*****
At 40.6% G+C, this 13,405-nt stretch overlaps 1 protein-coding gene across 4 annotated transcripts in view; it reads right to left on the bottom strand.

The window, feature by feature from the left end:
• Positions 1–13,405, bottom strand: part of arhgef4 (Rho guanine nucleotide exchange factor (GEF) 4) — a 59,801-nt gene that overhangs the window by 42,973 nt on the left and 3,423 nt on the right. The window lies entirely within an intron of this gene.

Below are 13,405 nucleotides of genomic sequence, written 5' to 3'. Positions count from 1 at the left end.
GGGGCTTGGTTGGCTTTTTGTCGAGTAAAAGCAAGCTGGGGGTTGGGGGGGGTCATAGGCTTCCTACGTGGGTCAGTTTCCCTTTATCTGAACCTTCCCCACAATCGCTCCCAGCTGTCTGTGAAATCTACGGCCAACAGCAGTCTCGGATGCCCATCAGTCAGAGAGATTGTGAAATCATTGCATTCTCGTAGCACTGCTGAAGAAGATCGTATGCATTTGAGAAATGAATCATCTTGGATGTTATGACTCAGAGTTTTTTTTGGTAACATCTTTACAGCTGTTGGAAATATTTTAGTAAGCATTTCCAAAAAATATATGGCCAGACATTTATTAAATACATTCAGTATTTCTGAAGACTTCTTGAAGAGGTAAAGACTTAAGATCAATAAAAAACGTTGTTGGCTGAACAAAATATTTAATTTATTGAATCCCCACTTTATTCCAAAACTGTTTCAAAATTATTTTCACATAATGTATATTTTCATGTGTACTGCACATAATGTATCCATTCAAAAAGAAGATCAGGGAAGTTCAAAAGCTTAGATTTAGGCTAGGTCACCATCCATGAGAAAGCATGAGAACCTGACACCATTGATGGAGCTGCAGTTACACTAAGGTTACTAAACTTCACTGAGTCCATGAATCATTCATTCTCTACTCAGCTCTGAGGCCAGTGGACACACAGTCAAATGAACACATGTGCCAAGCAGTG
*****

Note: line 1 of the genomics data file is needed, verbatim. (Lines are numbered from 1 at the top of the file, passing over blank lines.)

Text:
At 40.6% G+C, this 13,405-nt stretch overlaps 1 protein-coding gene across 4 annotated transcripts in view; it reads right to left on the bottom strand.